Acupuncture points are frequently (although not always) found in depressions in muscles and bones and are frequently tender to pressure (Ellis, Wiseman and Boss 1991, p67). Modern meridian therapists (Denmai and Brown 2003, p5; Birch and Ida 1998, p34; Pirog 1996, p4) eschew fixed locations for the points, preferring to look for ‘active’ areas that are depressed or protrude close to the area where one might look for a point. This notion is also upheld by many biomedical acupuncturists who believe that “acupoints are pathophysiologically dynamic entities” (Ma, Ma and Cho 2005, p17), moveable and with a neurogenic definition, but still distinct from trigger points which are myofascially defined (painful palpable nodules of taut bands of skeletal muscle fibre). Others such as Mann (1998, p65) deny the existence of the points altogether, believing only in ‘acupuncture areas’.

Personally, I think that the best course of action for novices is to stay as close as possible to the described location of the points. A small amount of deviation along the course of the channel (and not off) is acceptable, reflected in the Chinese practitioner saying “What is important is to be on the meridian” (Beyens 1998, p401). Crucially, one always needs to bear in mind that point location is about clinical efficacy; stray too far towards another point or meridian and the body may become confused about what is being asked of it. The clearer the message given by the practitioner, the more likely the body is to respond in the way intended.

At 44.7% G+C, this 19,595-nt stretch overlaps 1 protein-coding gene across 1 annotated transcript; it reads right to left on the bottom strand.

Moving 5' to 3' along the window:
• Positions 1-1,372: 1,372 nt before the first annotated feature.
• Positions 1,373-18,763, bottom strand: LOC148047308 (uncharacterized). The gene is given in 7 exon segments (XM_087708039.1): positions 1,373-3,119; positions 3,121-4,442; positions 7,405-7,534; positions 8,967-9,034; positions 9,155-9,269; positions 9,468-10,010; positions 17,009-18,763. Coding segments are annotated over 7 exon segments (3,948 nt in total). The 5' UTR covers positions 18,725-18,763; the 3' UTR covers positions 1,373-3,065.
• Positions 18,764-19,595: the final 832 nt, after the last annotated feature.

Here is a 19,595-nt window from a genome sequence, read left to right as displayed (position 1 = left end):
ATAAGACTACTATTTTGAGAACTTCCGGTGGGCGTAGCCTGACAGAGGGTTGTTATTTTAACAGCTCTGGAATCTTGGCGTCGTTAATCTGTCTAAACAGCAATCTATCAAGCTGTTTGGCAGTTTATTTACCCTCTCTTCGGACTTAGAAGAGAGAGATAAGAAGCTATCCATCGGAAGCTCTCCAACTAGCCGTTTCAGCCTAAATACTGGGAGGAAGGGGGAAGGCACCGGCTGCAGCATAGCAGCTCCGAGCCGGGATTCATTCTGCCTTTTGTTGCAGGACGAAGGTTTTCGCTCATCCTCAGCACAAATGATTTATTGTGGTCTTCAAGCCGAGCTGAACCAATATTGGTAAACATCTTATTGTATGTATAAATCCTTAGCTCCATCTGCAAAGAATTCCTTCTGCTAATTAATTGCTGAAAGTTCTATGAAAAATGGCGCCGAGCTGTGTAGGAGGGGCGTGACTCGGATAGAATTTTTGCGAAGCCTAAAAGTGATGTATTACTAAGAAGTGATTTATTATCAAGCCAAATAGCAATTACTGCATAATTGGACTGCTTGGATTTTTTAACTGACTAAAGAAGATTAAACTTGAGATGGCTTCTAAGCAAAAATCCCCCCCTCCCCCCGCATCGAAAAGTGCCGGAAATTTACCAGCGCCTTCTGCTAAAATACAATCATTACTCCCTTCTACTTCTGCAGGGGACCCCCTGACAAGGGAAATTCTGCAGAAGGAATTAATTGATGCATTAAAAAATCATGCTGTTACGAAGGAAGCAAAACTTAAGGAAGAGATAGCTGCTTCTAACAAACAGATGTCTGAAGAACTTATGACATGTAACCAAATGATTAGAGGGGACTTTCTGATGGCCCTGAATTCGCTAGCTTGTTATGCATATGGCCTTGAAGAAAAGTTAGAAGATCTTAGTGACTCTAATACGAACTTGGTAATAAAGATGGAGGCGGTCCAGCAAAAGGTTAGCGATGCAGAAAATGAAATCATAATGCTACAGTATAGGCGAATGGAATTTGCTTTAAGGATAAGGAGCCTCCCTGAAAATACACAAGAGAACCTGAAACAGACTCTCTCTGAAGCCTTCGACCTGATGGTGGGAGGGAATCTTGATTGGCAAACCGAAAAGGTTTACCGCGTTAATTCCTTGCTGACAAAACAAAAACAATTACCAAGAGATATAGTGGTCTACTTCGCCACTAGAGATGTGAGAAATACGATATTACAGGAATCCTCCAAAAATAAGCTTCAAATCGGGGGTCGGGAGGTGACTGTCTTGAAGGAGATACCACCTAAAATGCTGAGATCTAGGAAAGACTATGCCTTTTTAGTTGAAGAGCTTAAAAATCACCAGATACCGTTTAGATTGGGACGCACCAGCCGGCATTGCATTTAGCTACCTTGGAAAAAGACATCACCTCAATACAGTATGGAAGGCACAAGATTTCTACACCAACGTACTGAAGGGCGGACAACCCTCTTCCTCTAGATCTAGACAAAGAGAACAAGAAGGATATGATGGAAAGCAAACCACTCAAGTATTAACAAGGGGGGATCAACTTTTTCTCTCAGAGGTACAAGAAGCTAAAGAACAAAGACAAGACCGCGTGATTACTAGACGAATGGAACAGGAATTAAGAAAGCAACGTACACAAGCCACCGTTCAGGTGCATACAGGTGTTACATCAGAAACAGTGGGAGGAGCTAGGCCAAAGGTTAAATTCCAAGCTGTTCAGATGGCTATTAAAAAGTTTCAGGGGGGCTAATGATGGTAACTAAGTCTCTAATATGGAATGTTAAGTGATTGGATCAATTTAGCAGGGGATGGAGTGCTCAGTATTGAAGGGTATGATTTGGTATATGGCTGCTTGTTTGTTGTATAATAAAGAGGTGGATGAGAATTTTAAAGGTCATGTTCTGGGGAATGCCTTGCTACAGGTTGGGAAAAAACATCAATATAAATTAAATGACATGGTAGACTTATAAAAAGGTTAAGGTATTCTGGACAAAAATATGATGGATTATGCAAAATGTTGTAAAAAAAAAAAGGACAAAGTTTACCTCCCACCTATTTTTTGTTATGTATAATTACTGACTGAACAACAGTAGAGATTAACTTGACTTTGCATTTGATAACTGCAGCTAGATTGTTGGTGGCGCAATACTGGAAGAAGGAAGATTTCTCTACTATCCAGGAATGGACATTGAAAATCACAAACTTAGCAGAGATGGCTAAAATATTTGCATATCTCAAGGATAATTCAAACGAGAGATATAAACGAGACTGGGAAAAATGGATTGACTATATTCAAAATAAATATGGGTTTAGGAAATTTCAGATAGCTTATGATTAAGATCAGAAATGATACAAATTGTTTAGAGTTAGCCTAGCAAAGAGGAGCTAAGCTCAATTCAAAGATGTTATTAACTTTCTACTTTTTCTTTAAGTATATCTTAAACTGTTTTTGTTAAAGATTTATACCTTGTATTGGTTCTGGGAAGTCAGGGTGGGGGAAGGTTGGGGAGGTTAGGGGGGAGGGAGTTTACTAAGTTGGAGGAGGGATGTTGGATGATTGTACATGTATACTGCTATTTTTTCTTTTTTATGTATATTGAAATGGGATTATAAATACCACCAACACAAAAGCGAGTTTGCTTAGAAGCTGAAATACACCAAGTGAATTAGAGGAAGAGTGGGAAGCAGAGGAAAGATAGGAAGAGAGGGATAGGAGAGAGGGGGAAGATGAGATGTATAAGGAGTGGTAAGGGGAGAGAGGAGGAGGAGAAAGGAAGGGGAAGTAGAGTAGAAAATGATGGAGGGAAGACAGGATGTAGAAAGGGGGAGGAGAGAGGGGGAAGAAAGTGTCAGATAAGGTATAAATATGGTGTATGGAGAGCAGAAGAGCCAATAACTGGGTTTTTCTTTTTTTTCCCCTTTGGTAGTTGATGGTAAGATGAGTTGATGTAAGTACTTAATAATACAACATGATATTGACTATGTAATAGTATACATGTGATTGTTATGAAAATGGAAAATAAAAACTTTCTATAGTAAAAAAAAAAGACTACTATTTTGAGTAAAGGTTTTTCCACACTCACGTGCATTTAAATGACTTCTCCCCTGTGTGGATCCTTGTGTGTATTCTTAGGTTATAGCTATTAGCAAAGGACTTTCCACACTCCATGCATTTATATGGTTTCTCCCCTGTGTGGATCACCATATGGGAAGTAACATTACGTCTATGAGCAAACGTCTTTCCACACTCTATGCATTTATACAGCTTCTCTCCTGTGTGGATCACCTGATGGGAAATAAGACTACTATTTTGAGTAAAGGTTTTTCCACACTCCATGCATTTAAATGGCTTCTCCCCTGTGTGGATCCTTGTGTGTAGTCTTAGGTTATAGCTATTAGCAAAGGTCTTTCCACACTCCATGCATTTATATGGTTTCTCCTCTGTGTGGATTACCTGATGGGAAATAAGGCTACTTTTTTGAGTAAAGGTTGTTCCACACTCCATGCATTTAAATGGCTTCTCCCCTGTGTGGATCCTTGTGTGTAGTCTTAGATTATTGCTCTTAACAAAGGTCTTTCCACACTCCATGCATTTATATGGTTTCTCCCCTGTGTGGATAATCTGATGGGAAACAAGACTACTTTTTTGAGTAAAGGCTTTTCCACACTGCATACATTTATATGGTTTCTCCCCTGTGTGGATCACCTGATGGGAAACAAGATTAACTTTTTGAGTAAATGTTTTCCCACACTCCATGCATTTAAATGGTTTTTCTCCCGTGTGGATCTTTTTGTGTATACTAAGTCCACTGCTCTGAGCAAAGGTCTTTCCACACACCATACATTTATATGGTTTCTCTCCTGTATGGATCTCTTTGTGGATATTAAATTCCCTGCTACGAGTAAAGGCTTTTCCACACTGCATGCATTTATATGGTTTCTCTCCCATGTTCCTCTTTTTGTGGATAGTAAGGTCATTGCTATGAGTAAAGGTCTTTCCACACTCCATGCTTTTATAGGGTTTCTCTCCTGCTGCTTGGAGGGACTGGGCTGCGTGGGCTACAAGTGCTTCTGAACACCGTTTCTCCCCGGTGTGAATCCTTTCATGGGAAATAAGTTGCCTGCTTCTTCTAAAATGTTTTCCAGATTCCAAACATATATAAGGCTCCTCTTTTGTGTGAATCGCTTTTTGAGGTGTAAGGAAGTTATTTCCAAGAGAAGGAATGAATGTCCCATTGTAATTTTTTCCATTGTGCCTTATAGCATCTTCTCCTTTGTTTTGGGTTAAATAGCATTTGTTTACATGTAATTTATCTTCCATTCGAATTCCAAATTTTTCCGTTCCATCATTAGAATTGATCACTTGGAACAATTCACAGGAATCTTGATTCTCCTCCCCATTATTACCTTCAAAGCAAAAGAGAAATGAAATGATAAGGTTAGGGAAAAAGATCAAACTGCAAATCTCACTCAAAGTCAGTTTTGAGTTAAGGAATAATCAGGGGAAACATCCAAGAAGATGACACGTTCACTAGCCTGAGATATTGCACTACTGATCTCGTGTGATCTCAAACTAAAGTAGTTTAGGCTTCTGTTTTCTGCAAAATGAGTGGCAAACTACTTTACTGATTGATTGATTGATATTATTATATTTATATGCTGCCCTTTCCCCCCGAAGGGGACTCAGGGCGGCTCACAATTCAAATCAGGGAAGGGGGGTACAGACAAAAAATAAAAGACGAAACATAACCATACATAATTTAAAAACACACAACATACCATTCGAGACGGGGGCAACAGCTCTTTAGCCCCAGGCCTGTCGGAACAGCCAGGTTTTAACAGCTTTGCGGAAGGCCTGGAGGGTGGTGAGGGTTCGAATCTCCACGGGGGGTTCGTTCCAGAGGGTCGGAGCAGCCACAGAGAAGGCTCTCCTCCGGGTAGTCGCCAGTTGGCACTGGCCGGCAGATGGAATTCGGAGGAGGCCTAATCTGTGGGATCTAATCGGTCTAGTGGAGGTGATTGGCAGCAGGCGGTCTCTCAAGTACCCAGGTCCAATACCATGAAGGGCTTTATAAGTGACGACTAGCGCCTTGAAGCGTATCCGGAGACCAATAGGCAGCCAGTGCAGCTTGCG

Advanced practitioners

Once a person has had a lot of experience locating points by anatomical landmarks and cun locations, I encourage them to palpate the channel carefully with their eyes closed to see if they can feel an energetic difference where the points are. It can be an interesting exercise to mark up the Lung channel, for example, with the eyes closed and then find the points in the traditional way to see how closely the two sets of marks coincide.

During my first few years of practice I used to carry out an annual points ‘audit’ to see which points were getting used all the time, and which ones weren’t. I think that this can be a useful tool as it can remind us of points that may have dropped out of our repertoire. Rechecking their locations can inspire us to use points that may be appropriate for our patients but are avoided because of their difficult location, such as Chongmen SP 12. It is even worthwhile going over the location of commonly used points with your colleagues if your treatments aren’t giving you the results you expect as is quite common for a practitioner’s points to drift once they have graduated.

The making of ‘How to Locate Acupuncture Points: the Definitive DVD’

Learning the locations of the points can be an arduous task; there is so much to remember that anything short of a photographic memory is bound to initially miss much of the material. Where I teach at the London College of Traditional Acupuncture and Oriental Medicine there were numerous requests to video point location demonstrations. This was done very successfully on an amateur basis so the decision was taken to produce a professional DVD.